By Kaitlin Steinberg
By Minh T Truong
By Molly Dunn
By Brooke Viggiano
By Kaitlin Steinberg
By Molly Dunn
By Molly Dunn
By Eating Our Words
When Maxim's, a Houston dining institution for half a century, served its last meal in January 2001, it was expected to reopen within a year as the Pappas brothers' first French restaurant. But a spokesperson for the chain says the Maxim's renovation is on hold.
Rumors throughout the restaurant industry have attributed the holdup to a problem involving a liquor license. With Lakewood Church due to occupy Compaq Center when the Houston Rockets move to their new home downtown for the 2003-2004 season, a restaurant will not be able to obtain a liquor license within 100 yards of the stadium.
But that won't be a problem for the Pappas brothers, as they already own a valid license for their restaurant-in- transition at the corner of Richmond and Timmons, practically adjacent to Compaq Center. Pete Felton, an agent for the Texas Alcoholic Beverage Commission, says Maxim's active permit expires October 7, but the restaurant is grandfathered in with a right to renew the license when the current one expires.
Regina Romere, a spokesperson for Pappas Restaurants, would not say why the ambitious renovation has been interrupted. "We've got several big projects right now, so that's kind of been put on the back burner," she says. "We've gutted the inside, but that's as far as we've gotten."
It's possible, however, that the changing tenancy of Compaq Center is a factor in the chain's reshuffling of priorities. As Ronnie Bermann, Maxim's former owner, points out, "When the Rockets were going great guns, we had a lot of business before and after games. When they stopped winning and their attendance dropped, it had an effect on us."
With the Rockets leaving the neighborhood, to be replaced by a church congregation that's unlikely to run up large drinking tabs at nearby restaurants, the business prospects for a renewed Maxim's would seem to be impaired. Bermann says more than half his profits came from liquor sales.
Did he sell at the right time? "It seems that way," he says. Although the sales price is confidential, sources close to the buyer and seller say it was around $3 million. Bermann owned the building that housed his restaurant, but the land the structure occupies is owned by Crescent Real Estate Equities, the company that developed Greenway Plaza, including Compaq Center (formerly the Summit). Under the terms of his contract with Crescent, Bermann could not sell the building unless it would continue to house a restaurant.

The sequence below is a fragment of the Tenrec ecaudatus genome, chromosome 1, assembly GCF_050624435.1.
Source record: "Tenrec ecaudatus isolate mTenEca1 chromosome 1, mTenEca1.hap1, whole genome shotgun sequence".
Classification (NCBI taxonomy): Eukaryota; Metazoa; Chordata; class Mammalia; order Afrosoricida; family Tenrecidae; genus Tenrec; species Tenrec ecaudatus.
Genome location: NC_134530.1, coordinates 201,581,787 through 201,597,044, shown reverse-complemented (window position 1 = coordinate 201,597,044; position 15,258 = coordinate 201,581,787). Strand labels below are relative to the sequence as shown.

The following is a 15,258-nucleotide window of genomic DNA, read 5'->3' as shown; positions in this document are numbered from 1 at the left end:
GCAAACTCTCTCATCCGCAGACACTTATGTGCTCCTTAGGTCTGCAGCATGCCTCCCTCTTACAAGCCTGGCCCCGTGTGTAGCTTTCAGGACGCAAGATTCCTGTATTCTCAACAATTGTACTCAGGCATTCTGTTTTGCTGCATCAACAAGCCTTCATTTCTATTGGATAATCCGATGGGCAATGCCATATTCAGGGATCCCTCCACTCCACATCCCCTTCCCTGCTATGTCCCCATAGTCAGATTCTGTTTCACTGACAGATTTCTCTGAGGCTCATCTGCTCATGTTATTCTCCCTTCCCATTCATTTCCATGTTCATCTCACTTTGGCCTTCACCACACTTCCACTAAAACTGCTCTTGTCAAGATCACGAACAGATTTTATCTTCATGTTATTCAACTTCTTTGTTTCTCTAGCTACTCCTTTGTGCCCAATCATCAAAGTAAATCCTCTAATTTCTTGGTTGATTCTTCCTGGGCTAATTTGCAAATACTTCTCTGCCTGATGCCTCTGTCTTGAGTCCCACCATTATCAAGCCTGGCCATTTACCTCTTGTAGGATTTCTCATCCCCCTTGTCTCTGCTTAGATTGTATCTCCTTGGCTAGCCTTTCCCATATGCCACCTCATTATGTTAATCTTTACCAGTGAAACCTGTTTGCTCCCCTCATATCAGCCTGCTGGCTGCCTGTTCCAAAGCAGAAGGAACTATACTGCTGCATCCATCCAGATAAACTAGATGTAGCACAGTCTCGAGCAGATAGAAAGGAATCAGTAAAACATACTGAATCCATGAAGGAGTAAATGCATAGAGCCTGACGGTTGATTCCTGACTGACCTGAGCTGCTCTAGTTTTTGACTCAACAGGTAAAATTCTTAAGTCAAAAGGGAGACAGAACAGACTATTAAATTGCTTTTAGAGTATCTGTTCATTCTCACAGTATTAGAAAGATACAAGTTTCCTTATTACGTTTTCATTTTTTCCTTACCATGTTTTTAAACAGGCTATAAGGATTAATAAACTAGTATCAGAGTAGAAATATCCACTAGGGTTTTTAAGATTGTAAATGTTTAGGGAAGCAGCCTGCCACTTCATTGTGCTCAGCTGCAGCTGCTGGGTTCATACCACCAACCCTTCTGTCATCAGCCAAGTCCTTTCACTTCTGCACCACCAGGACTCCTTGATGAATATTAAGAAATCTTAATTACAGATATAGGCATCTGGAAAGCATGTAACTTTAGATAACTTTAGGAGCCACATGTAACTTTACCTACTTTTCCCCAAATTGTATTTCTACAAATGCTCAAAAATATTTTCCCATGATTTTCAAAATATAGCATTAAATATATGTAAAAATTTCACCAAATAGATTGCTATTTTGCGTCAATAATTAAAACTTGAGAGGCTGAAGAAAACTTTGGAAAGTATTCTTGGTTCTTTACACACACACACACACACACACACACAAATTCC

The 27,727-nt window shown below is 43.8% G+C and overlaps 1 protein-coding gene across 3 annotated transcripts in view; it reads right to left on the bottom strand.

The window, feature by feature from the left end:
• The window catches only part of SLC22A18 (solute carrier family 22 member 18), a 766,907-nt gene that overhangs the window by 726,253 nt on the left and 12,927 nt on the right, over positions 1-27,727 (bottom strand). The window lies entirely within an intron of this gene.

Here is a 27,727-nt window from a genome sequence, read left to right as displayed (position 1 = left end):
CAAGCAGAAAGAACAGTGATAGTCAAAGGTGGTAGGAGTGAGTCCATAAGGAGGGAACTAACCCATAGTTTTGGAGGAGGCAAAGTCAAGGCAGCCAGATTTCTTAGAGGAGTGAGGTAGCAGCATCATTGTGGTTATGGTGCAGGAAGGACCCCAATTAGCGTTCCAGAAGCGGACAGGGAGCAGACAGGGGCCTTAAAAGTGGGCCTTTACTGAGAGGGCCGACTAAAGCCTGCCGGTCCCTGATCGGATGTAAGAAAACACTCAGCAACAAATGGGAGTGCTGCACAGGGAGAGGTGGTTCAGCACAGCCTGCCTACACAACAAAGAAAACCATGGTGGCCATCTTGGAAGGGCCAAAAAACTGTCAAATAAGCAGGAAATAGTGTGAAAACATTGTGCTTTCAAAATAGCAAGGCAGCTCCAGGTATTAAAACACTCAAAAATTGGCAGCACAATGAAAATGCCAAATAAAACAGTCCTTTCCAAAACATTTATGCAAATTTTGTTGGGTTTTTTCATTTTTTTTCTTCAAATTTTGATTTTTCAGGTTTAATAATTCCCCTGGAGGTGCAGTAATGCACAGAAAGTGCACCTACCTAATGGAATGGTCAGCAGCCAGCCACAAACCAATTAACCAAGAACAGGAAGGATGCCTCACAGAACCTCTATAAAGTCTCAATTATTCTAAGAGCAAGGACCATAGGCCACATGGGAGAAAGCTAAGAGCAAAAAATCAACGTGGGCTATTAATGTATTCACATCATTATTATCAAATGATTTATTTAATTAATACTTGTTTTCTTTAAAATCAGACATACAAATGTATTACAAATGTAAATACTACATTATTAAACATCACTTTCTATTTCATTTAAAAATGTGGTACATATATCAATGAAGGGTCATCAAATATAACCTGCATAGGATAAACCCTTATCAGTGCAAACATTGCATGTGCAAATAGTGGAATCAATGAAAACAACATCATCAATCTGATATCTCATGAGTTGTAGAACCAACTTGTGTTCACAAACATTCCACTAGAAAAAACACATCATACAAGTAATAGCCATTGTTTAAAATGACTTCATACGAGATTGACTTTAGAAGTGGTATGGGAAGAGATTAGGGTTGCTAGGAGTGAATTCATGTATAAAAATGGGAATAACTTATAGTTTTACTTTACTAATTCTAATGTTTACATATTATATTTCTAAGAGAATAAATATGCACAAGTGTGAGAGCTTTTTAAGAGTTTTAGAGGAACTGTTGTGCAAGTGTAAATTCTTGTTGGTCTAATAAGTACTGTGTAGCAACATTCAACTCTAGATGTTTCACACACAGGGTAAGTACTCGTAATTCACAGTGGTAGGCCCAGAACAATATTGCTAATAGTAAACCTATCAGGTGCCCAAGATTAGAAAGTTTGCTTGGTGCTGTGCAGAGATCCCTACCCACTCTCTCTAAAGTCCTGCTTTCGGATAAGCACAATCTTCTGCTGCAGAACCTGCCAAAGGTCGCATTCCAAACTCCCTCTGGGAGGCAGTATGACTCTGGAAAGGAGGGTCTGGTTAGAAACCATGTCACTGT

Bermann says that when the sale was finalized in December 2000, "the Pappas people were very optimistic about reopening within nine or ten or 12 months I saw an artist's rendering of what they had in mind. They were going to change the entrance, and it looked gorgeous."
The Pappas family opened a chain of moderately priced Mexican and seafood restaurants in Houston in the 1980s. In the '90s they ventured into the upscale market, most successfully with Pappas Bros. Steakhouse. Maxim's was to be their most ambitious undertaking to date. So far, the Maxim's logo remains in front of the building at 3755 Richmond, but Bermann expects that name, which was appropriated from a famous restaurant in Paris, to be one of the only things that stays the same.
Started by Bermann's father, Camille, in 1949, the Houston Maxim's featured scarlet velvet walls, sprawling chandeliers, a vast wine cellar and rich New Orleans Creole-style food. The restaurant boomed in the 1970s, catering to oil executives who officed in and near Greenway Plaza. Bermann began working at Maxim's as a busboy, but he soon shared management duties with his father. The son took over ownership when Camille died in 1991.
In the 1990s Maxim's continued to garner prestigious awards, such as four stars (out of a possible five) from Mobil. But Bermann had difficulty updating the cuisine and decor without offending his longtime, and now elderly, patrons.
"We did get accused of being sometimes stuffy," he admits. But when they relaxed the dress code, some diners complained that Maxim's was losing its character. "Fine dining is changing," Bermann says. "Now you can go to a really fine restaurant, like Anthony's, without a jacket or a tie. It doesn't mean you're going to be sitting next to a motorcycle gang."
Nevertheless, Maxim's 1950s-style opulence did not attract many 1990s yuppies. "I'm not sure about us being dated," Bermann says, "but it was time for a change."
He claims his restaurant was still profitable in its final years. "I was happy that we went out on a good note," he says. In his last year of operating Maxim's, it was named Restaurant of the Century by Texas Monthly.
After selling Maxim's, Bermann began J&R Catering with Jeff Jamail. They serve parties of up to 100 and re-create some of Maxim's signature dishes, such as the Greek red caviar spread, tarama.
He says he misses the people of Maxim's but not the headaches. "When we started getting into automation and computers and everything, we were a dinosaur."
And he's not saddened by the destruction of the restaurant's posh interior. "I guess they wanted to start from scratch," says Bermann. "They wanted their own personality."
But it's a mystery what that personality will be. And when it will be.